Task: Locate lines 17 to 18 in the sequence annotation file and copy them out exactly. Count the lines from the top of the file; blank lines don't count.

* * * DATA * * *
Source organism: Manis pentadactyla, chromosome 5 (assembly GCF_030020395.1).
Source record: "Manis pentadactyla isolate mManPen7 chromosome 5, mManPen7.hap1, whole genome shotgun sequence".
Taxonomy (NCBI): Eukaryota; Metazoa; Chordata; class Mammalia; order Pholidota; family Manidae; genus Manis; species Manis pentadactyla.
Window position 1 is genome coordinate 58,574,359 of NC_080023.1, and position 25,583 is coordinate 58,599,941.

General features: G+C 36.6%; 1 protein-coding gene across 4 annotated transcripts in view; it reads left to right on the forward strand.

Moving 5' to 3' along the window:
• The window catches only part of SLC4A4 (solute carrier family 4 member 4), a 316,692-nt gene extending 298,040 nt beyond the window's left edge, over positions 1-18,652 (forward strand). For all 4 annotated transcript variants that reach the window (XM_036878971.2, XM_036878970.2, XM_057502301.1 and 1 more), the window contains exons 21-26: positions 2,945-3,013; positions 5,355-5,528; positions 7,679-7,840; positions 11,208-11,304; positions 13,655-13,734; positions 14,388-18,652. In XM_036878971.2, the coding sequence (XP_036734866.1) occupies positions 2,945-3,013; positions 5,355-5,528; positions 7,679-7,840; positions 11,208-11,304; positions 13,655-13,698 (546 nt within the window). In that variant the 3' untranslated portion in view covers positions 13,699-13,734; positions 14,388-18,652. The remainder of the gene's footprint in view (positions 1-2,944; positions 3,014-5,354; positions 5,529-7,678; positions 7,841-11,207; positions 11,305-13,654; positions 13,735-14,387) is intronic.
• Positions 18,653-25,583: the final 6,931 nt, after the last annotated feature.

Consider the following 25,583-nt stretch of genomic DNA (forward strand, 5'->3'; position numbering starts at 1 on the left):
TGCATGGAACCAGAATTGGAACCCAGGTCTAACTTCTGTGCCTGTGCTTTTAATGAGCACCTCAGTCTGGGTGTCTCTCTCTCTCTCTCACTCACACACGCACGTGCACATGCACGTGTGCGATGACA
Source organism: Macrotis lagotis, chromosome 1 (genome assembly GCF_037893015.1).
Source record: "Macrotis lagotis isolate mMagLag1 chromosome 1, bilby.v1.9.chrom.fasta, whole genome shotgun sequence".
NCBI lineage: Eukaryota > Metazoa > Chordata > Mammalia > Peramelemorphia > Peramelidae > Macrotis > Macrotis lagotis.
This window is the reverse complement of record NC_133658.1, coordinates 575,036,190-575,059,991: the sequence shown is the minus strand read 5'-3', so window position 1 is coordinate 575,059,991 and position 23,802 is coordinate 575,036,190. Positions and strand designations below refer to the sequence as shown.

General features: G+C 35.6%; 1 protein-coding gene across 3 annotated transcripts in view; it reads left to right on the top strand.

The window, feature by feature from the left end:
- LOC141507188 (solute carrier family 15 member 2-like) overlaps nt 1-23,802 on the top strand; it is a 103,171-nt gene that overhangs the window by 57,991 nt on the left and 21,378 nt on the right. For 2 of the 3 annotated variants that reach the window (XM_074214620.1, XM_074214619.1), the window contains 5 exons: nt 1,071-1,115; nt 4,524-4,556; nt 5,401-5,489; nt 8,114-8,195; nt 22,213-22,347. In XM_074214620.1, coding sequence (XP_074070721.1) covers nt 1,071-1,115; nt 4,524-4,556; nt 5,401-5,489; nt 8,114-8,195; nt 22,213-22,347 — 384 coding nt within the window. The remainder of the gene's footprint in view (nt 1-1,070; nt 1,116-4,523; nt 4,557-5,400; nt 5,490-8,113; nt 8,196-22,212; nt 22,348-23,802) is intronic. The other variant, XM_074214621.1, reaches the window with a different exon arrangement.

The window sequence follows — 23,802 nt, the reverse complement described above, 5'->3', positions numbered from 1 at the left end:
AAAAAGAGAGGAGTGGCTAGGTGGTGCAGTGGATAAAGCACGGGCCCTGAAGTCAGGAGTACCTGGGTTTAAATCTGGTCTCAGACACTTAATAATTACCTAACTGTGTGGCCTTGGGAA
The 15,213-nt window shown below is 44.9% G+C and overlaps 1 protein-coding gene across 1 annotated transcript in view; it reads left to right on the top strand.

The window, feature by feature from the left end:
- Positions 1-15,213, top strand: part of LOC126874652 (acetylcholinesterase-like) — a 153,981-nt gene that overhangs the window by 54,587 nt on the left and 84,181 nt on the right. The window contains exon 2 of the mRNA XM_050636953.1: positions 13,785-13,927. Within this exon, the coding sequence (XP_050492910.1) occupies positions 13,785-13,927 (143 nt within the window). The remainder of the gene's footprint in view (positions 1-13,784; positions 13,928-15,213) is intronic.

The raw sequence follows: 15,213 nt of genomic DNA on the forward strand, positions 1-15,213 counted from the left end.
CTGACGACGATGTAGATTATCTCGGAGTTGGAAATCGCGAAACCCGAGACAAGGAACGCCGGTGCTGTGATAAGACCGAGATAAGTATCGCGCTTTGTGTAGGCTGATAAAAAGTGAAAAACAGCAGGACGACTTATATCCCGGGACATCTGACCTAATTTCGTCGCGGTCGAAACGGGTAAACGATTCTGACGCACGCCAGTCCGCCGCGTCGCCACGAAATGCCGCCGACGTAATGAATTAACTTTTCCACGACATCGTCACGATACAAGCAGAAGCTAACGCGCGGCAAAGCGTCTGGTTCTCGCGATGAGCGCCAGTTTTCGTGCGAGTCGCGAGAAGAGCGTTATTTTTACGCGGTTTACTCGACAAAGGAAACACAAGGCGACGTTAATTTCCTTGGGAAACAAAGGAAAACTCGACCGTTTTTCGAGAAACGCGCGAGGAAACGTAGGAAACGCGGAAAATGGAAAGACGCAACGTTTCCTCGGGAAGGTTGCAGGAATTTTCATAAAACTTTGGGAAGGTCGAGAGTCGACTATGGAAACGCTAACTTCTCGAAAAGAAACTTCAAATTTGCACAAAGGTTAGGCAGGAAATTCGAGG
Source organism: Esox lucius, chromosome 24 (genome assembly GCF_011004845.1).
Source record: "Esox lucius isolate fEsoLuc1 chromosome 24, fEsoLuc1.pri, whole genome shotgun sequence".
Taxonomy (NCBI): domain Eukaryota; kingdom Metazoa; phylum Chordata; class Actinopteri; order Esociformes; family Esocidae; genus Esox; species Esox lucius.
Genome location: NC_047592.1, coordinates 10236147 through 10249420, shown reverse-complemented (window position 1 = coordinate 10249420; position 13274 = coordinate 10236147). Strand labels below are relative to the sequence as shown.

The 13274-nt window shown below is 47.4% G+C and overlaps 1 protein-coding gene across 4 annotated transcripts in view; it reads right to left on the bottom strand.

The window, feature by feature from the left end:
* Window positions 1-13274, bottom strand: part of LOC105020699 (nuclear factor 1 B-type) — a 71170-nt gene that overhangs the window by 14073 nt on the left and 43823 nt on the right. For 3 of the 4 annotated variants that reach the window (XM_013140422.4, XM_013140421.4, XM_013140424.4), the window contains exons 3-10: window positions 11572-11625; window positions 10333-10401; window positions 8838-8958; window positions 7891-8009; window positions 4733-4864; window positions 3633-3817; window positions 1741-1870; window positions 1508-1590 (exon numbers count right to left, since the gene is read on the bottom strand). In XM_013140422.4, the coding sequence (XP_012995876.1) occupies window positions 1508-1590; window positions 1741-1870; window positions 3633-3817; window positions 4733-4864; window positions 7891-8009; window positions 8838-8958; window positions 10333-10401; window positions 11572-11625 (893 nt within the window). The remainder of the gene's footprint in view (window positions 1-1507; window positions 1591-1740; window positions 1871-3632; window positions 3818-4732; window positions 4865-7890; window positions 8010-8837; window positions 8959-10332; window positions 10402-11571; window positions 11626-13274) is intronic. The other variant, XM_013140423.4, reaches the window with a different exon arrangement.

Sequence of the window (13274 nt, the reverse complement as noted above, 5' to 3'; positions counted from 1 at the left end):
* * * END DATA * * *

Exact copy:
- LOC141507188 (solute carrier family 15 member 2-like) overlaps nt 1-23,802 on the top strand; it is a 103,171-nt gene that overhangs the window by 57,991 nt on the left and 21,378 nt on the right. For 2 of the 3 annotated variants that reach the window (XM_074214620.1, XM_074214619.1), the window contains 5 exons: nt 1,071-1,115; nt 4,524-4,556; nt 5,401-5,489; nt 8,114-8,195; nt 22,213-22,347. In XM_074214620.1, coding sequence (XP_074070721.1) covers nt 1,071-1,115; nt 4,524-4,556; nt 5,401-5,489; nt 8,114-8,195; nt 22,213-22,347 — 384 coding nt within the window. The remainder of the gene's footprint in view (nt 1-1,070; nt 1,116-4,523; nt 4,557-5,400; nt 5,490-8,113; nt 8,196-22,212; nt 22,348-23,802) is intronic. The other variant, XM_074214621.1, reaches the window with a different exon arrangement.

The window sequence follows — 23,802 nt, the reverse complement described above, 5'->3', positions numbered from 1 at the left end: